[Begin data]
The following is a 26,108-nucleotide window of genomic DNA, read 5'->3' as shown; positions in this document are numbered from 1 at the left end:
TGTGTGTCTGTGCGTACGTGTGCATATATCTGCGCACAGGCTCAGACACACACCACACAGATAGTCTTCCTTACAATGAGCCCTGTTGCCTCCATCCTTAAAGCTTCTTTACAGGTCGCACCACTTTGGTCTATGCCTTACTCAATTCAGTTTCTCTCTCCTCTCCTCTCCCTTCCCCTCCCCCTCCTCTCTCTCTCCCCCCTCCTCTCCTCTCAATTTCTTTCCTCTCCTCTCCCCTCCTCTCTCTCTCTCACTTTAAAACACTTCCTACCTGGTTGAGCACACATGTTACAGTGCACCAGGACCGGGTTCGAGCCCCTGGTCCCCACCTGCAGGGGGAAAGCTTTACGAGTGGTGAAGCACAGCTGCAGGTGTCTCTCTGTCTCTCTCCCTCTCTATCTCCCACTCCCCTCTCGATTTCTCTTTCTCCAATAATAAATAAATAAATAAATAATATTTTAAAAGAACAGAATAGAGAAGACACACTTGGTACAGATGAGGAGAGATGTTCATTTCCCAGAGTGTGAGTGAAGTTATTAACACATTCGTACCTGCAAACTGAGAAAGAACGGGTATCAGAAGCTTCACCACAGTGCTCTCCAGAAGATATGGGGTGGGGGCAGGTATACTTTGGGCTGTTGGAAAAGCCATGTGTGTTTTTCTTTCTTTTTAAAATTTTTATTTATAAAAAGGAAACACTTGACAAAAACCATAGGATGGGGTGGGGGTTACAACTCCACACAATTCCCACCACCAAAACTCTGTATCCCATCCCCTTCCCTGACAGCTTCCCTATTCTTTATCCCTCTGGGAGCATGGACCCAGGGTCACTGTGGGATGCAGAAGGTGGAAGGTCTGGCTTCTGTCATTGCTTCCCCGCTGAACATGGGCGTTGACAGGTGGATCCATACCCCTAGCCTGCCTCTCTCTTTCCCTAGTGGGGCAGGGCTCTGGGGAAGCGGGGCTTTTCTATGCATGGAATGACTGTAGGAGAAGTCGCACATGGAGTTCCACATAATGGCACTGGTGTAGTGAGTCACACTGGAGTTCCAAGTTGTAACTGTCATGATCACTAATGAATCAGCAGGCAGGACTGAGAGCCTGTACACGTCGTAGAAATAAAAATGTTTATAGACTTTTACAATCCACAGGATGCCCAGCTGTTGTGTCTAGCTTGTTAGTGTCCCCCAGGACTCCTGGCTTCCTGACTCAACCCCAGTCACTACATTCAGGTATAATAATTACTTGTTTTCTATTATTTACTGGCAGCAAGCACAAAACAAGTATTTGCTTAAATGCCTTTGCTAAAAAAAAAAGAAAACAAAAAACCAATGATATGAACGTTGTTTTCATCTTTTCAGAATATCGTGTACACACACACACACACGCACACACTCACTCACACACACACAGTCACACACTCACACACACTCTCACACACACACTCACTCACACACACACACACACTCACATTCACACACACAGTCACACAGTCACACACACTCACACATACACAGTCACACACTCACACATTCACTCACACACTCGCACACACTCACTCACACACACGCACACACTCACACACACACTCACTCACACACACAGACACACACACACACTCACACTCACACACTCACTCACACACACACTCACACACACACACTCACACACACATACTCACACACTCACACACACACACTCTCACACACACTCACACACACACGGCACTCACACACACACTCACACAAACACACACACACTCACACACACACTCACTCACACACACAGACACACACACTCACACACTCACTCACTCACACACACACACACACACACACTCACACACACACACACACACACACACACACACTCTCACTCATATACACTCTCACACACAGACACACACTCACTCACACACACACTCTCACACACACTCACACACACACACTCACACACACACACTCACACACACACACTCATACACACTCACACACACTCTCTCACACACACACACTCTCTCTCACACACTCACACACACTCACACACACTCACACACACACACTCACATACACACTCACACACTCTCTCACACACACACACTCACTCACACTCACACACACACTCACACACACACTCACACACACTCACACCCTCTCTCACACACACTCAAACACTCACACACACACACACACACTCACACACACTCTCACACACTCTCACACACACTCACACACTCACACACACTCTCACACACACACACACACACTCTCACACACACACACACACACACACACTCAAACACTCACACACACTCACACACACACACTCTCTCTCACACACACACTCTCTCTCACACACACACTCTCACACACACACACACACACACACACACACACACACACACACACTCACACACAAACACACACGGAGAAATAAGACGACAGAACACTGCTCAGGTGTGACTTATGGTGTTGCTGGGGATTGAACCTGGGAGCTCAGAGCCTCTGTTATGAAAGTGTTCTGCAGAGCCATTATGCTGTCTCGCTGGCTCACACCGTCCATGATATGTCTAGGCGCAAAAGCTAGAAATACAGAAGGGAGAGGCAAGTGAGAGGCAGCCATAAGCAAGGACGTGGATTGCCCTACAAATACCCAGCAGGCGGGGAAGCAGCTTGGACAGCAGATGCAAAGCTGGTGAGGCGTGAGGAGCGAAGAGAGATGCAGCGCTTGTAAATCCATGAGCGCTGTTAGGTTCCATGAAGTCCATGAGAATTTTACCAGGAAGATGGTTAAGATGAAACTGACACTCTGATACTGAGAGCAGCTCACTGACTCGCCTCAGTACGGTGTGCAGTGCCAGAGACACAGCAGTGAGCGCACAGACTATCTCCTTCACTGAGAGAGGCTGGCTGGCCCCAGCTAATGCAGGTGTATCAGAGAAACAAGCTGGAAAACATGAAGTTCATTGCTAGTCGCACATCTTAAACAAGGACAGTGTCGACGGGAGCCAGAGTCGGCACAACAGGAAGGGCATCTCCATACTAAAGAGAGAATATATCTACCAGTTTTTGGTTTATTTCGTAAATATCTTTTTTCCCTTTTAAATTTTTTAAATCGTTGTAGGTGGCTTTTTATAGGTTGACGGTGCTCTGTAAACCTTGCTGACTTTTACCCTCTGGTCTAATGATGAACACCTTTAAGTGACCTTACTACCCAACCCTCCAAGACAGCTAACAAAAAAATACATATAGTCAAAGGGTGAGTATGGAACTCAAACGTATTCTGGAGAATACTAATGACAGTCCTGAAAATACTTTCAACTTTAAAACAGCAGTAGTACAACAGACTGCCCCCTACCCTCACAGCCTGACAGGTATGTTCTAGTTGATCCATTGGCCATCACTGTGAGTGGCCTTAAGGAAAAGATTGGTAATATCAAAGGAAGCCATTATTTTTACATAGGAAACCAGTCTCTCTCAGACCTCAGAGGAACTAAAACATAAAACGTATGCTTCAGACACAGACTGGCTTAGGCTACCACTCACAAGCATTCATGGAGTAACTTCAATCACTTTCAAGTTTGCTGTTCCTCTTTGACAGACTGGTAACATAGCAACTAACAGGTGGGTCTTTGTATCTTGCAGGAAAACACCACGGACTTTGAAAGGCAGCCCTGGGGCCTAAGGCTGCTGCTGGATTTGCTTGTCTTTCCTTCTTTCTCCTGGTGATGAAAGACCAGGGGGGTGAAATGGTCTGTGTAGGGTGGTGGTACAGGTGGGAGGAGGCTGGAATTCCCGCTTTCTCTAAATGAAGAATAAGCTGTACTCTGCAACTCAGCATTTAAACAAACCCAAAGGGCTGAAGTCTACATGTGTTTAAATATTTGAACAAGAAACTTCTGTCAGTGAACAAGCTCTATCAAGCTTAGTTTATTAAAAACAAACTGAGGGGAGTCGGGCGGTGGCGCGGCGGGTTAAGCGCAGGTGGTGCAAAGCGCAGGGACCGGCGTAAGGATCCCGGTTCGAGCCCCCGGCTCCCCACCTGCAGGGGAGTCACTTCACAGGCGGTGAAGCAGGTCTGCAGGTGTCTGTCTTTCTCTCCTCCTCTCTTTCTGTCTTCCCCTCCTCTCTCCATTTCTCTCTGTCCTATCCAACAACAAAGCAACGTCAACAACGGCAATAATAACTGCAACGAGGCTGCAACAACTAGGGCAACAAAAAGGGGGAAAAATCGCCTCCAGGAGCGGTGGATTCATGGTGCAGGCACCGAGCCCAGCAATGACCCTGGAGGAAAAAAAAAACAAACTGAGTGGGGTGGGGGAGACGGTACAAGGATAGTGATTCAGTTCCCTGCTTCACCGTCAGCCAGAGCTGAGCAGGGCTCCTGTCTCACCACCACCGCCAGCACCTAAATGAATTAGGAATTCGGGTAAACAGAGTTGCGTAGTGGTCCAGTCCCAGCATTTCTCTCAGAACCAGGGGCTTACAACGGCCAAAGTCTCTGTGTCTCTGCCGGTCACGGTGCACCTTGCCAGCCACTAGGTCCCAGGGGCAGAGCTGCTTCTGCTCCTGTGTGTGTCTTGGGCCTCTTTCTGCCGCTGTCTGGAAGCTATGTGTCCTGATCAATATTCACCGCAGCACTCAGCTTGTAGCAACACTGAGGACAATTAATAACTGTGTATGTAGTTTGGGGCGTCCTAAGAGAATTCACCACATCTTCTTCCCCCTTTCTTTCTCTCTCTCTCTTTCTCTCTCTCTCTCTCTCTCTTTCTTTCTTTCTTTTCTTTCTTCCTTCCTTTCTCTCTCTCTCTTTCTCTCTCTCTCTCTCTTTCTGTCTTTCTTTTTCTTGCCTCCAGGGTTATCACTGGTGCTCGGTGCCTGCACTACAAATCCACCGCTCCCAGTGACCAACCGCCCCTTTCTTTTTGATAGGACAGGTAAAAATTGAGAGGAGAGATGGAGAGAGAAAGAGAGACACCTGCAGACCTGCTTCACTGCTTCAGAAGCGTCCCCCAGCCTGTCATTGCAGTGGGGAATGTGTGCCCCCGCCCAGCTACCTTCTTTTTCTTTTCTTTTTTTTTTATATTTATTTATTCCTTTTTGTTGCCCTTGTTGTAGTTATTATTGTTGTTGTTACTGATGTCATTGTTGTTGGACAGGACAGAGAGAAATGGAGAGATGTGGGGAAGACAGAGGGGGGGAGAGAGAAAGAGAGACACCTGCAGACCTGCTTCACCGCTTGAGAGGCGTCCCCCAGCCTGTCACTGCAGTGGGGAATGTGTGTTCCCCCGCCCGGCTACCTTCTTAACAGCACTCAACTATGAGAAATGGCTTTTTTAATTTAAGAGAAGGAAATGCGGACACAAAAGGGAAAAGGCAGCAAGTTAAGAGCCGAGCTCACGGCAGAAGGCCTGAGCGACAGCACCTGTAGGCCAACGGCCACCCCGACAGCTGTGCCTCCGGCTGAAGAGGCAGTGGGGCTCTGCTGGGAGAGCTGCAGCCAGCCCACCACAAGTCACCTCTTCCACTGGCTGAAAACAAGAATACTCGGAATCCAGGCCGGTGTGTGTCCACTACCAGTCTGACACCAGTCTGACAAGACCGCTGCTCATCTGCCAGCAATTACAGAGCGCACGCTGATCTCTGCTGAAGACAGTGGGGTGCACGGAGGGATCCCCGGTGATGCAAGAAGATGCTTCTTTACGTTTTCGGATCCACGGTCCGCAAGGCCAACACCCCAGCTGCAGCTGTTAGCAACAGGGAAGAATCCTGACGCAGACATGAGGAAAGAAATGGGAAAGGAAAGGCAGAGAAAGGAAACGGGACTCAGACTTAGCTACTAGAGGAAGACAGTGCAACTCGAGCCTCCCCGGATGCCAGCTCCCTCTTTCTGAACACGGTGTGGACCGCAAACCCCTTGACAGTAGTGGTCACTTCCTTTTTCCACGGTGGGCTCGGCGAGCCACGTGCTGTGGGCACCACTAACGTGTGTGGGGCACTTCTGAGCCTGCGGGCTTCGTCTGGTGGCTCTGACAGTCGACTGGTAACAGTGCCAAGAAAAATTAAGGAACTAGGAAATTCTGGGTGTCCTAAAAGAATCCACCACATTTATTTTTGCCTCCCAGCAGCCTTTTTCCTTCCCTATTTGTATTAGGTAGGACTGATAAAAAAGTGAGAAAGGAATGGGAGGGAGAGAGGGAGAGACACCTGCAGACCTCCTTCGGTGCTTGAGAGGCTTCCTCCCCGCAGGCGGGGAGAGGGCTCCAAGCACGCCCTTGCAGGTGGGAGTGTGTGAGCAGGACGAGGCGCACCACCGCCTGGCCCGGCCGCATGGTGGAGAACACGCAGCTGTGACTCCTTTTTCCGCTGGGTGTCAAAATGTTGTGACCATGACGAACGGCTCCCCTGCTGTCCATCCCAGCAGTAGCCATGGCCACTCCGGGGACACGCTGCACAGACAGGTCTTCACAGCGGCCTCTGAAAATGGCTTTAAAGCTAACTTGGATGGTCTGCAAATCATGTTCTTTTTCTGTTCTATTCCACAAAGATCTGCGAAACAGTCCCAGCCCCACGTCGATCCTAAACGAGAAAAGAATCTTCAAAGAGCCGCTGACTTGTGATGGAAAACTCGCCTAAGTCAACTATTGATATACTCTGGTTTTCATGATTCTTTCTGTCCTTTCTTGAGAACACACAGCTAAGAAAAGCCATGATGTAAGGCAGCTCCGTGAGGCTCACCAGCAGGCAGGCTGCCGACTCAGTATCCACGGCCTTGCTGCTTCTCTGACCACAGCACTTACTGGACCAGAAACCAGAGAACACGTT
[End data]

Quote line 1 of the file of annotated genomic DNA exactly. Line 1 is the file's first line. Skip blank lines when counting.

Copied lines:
The following is a 26,108-nucleotide window of genomic DNA, read 5'->3' as shown; positions in this document are numbered from 1 at the left end: